You hear a lot about how whisky casks can affect the flavor of the spirit, but you do not hear a lot about how these barrels are made to ensure a great whisky. Coopering is an art that dates back as far as wine production—that is, thousands of years—and the profession continues to this day, with traditional methods augmented by modern technology. Here are a few things that every whisky lover should know about coopering.
Scotch whisky by definition must be matured in ex-bourbon or ex-sherry casks. These are made of oak from mature trees, which is defined as being 25 feet tall and 3 feet in diameter. This wood is sawed into planks that are turned into staves. Staves are planks that have been cut and curved so they can be combined into a round barrel. In order to bend the planks into staves, they are heated with a fire. In some whisk(e)y traditions, such as in bourbon making, the inside of the cask is also charred. The heating and/or charring of the casks adds flavor to the wood and also helps the liquor penetrate the wood.
A cooper—a cask maker, that is—then smoothes and finishes the staves so they can be joined tightly without leaks. No glue or nails are used; the barrel must be able to hold liquid with the help of metal hoops alone. A cask traditionally uses 32 staves for the body and 15 to seal the ends. No finishes, such as varnishes or paints, are used because these would interfere with the ability of air to penetrate the wood. It is very important that the spirits inside the casks be exposed to air during maturation. Last, a hole is bored into the side to allow the spirit to be checked and sampled as it matures. This obviously is kept closed through most of the maturation process.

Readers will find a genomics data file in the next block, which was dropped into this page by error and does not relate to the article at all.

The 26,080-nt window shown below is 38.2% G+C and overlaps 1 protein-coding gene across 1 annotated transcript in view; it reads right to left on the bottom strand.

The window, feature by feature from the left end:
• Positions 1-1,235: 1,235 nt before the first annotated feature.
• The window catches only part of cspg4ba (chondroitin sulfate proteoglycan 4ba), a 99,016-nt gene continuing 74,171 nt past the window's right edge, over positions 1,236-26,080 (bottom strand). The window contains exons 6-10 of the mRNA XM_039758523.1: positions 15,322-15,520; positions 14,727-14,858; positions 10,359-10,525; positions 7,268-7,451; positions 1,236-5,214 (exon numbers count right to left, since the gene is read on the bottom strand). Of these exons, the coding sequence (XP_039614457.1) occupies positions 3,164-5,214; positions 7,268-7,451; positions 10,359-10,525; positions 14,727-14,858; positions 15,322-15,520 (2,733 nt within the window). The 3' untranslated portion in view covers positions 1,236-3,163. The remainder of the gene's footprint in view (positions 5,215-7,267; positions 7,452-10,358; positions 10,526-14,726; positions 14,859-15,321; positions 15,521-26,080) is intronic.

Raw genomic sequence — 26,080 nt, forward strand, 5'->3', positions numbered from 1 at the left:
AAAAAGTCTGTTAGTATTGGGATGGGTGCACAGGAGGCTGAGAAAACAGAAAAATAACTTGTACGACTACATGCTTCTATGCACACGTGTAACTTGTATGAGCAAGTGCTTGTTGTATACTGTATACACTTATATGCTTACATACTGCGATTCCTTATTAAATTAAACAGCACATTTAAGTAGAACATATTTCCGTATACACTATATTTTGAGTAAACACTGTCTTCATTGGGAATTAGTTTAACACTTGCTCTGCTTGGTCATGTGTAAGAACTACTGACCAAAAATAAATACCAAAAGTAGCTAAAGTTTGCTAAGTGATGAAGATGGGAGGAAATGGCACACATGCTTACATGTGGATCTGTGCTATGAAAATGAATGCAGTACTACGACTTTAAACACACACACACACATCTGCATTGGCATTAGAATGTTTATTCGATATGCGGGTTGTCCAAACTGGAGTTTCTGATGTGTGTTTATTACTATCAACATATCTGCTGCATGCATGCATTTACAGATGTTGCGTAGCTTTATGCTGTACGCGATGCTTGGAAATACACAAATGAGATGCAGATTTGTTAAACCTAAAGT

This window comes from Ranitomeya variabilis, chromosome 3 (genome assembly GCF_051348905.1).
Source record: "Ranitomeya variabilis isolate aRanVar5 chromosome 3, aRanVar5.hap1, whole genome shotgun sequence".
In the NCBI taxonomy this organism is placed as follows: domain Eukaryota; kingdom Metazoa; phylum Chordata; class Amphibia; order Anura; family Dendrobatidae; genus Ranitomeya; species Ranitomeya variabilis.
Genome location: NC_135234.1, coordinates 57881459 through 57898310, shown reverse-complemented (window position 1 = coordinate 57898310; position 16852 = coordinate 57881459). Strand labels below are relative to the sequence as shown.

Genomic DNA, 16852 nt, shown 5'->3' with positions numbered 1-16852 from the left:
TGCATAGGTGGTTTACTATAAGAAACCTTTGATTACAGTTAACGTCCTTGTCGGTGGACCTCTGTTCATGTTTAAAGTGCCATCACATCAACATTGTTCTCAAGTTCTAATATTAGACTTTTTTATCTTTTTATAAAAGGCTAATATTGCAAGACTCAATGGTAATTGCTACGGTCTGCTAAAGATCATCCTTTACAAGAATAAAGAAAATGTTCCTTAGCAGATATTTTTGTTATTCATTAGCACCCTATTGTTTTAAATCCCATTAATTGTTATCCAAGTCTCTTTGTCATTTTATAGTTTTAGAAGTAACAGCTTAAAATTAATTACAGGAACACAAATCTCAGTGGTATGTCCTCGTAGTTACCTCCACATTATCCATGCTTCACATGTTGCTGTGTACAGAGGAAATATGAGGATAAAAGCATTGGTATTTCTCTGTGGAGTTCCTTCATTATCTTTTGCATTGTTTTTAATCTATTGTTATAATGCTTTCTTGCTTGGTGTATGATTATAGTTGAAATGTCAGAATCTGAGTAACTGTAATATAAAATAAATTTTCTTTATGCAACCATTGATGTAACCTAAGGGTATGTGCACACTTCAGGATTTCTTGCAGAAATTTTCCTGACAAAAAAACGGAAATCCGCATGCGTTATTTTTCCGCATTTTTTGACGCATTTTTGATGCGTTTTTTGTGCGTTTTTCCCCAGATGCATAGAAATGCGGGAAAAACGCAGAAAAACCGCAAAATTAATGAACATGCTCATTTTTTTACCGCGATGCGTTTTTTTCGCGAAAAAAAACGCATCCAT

Bourbon casks are charred, while sherry casks are not. However, there are other variations within the barrels used for whisky maturation. There are several different sizes, from a 4 or 5 gallon pin to a 108 gallon butt. The smaller the cask, the more the whisky will interact with the wood. There are a variety of shapes, although these are mainly due to the historical need to ship barrels on either sea or land. How they affect the end product depends on the unique aspects of that cask.
Often, whisky will be aged in a certain cask and then finished in another type. This is intended to create a more complex flavor by allowing the spirit to interact with other types of wood and spirits. Finishing usually involves just six months to a year, while the first part of the maturation will take three or more years. Sometimes a whisky that has obvious flaws will be finished in a way that partially removes them or at least compensates. Deciding how to finish a whisky is an expert matter requiring years and even decades of experience in whisky making.